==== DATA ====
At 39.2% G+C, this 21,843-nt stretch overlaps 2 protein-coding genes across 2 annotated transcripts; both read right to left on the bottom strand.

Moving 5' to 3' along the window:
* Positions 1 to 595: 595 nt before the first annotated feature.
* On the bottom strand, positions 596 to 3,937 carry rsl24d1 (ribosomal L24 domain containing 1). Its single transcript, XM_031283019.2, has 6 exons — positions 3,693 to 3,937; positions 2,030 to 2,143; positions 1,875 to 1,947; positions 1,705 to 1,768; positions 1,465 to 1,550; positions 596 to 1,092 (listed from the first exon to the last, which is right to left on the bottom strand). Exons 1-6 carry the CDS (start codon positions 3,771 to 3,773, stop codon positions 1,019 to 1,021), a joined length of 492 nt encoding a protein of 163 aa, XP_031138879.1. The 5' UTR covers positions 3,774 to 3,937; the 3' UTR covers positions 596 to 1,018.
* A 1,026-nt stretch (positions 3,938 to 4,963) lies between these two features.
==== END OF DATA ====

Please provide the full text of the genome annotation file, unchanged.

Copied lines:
At 39.2% G+C, this 21,843-nt stretch overlaps 2 protein-coding genes across 2 annotated transcripts; both read right to left on the bottom strand.

Moving 5' to 3' along the window:
* Positions 1 to 595: 595 nt before the first annotated feature.
* On the bottom strand, positions 596 to 3,937 carry rsl24d1 (ribosomal L24 domain containing 1). Its single transcript, XM_031283019.2, has 6 exons — positions 3,693 to 3,937; positions 2,030 to 2,143; positions 1,875 to 1,947; positions 1,705 to 1,768; positions 1,465 to 1,550; positions 596 to 1,092 (listed from the first exon to the last, which is right to left on the bottom strand). Exons 1-6 carry the CDS (start codon positions 3,771 to 3,773, stop codon positions 1,019 to 1,021), a joined length of 492 nt encoding a protein of 163 aa, XP_031138879.1. The 5' UTR covers positions 3,774 to 3,937; the 3' UTR covers positions 596 to 1,018.
* A 1,026-nt stretch (positions 3,938 to 4,963) lies between these two features.